I knew something was up when they passed out the white cloaks and said, "Here, put these on." Me, I'm thinking, "Oh Jesus, is this going to be like one of Theatre on the Square's late-night plays where they spew you with facsimile bodily fluids?"
No, no, no. Welcome to hamletmachine, Heiner M¸ller's montage meditation on language, culture and history.
The play, developed in the late '70s, is comprised of quotations from various sources, from Shakespeare, of course, to Squeaky Fromme. It's as if M¸ller, in his attempt to deconstruct and explore the inner-workings of culture, threw all its writings into a blender and switched it on high. The result is a mere eight-page text, whose plasticity affords theater folks ample room for visionary imaginings. I know.
I saw a production of this play at Marian College's Peine Theatre a half dozen years ago. It was an independent production, staged by Pan Arts Theatre, whose creative constituents (including Karen Irwin, Marita Clarke, Jon Lindley and others) have since scattered. Pan Arts staged M¸lller's work as a kind of giant Mousetrap. The play, which I reviewed for this publication, featured all sorts of ingenious contraptions that went off throughout the production, not the least of which was the hamletmachine itself, that spewed M¸lller's blender of language.
In this production, directors John Green and Adria Badganani have chosen to portray a contraption of the psyche, a more internal and, I venture, feminine exegesis of the play. Not that the staging isn't ingenious in its own way. First off, you're already apprised that the audience is dressed like a bunch of druids in their white cloaks. Lilly Hall Theatre itself is covered in plastic. I mean covered - enough to drape a football field. I hope the Butler folks didn't try to buy this plastic during Orange Alert.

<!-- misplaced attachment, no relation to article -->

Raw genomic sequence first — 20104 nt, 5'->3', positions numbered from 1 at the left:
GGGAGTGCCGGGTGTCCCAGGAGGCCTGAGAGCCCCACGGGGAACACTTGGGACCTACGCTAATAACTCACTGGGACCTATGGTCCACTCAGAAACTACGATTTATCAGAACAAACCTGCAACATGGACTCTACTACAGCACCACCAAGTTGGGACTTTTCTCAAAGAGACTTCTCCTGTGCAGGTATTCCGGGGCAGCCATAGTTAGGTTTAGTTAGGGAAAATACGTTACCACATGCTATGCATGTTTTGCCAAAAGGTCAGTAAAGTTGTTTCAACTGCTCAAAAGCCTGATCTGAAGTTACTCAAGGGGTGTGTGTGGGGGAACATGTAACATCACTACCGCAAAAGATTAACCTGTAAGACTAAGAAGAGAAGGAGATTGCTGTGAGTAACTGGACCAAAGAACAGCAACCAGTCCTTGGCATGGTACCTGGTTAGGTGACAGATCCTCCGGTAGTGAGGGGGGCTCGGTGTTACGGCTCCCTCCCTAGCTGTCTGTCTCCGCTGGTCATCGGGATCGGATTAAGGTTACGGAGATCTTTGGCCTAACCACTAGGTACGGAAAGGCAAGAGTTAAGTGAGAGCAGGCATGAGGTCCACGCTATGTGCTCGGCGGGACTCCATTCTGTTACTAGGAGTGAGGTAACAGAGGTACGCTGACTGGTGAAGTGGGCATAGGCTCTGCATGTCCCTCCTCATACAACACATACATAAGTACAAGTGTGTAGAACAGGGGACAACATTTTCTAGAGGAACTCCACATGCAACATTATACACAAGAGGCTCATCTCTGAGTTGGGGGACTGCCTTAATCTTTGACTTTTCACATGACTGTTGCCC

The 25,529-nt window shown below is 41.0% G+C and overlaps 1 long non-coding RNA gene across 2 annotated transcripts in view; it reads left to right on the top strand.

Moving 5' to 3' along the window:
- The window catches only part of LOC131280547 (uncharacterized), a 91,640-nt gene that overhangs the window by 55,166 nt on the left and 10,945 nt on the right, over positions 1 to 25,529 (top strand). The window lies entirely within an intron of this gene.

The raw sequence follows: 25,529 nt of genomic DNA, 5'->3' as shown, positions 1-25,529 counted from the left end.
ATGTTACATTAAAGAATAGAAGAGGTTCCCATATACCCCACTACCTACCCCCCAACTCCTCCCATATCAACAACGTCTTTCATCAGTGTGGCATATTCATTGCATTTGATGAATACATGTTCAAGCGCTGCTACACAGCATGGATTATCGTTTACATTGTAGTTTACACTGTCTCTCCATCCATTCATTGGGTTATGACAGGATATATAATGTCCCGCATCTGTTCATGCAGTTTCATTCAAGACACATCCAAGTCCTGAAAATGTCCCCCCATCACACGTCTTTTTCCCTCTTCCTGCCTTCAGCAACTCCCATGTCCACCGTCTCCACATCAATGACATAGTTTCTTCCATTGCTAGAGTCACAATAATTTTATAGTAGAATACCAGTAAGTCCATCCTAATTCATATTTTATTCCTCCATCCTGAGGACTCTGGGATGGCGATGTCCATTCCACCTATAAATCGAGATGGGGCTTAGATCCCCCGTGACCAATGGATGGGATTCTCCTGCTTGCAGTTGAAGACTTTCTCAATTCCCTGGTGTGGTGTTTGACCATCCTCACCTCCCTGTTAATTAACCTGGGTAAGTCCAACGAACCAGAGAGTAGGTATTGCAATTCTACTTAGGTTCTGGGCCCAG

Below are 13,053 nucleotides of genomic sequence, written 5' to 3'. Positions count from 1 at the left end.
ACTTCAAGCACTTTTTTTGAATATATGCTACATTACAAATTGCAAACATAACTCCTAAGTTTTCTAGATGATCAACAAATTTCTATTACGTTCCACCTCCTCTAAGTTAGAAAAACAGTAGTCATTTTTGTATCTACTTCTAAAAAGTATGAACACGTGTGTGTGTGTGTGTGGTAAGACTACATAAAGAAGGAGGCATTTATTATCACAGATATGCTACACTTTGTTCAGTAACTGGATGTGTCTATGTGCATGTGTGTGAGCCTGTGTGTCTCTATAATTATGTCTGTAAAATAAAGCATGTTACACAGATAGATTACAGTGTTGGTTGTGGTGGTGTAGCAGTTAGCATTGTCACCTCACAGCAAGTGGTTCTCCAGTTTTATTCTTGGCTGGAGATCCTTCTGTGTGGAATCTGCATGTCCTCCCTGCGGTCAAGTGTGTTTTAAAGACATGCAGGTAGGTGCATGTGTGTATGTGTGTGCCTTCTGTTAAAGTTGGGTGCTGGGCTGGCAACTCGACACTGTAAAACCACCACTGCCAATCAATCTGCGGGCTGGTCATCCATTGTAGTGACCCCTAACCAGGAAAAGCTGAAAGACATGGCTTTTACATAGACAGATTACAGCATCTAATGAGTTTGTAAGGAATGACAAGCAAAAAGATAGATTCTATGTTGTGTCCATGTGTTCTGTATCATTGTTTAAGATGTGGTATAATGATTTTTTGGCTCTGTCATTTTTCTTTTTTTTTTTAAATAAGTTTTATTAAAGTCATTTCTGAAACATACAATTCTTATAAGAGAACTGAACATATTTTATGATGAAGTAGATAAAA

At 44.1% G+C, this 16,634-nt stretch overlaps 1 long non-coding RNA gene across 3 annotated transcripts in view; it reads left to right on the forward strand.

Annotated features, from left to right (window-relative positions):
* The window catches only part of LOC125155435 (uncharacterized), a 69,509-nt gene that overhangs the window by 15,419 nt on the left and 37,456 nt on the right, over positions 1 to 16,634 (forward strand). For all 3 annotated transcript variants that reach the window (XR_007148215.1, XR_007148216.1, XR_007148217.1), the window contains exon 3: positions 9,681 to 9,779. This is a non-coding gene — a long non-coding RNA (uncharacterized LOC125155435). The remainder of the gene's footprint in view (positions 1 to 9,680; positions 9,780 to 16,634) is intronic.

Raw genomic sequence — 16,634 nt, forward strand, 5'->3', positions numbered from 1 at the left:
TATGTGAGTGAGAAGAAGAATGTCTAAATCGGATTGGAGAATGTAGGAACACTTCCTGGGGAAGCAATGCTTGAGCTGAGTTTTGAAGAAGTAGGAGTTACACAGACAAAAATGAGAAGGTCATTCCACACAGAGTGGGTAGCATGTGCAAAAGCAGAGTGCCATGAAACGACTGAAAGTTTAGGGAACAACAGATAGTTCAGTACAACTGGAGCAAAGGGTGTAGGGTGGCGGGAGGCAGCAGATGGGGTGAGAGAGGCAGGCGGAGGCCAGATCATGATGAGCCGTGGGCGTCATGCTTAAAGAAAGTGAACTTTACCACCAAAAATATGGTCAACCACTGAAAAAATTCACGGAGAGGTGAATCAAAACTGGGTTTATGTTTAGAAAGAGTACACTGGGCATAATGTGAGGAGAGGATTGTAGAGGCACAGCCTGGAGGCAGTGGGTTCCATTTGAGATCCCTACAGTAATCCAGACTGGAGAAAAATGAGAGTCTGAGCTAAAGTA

As we enter the stage, three actors, completely wrapped in nylon cloth, stand before lighted bowls. These bowls function as sound devices; each actor, in turn, rolls an object around a bowl's rim, creating a resonant hum. It's like a tuning fork, only it's a tuning vessel. Soon, other actors enter, all indistinguishable in their nylon cocoons. All sport handheld fluorescent lights, as well as flashlights on their heads - you know, like miners wear. They are spelunkers into history's byproducts, into cultural evolution's trajectory.
For an hour's duration, then, we watch as the players dance, march and move, speak text, repeat text. Mouths are machines that shape the hole that language pours through. Phrases are spoken, then linger, like a lyric in a Soul Coughing song.
Throughout the production, I often felt like the top of my head was coming off. You know that feeling? I believe it was Emily Dickinson who once said that she knew she was crafting a good poem when her scalp felt like it was lifting off. Well, Green, Badganani and their marvelous cast provided many such scalp-lifting moments. Maybe that's what the cloaks were for: to keep the tops of our heads from peeling off.
Next up at Butler University Theatre: W.B. Yeats' Dreaming of the Bones, April 17-19, co-directed by Melli Hoppe and Alissa Branch Stamatis. Call 940-9247 for tickets.
Jim Poyser is Executive Director of Earth Charter Indiana, a statewide organization that was one of over two dozen nonprofit partners in Greening the Statehouse. A former managing editor of NUVO, he won HEC’s Environmentalist of the Year Award in 2013.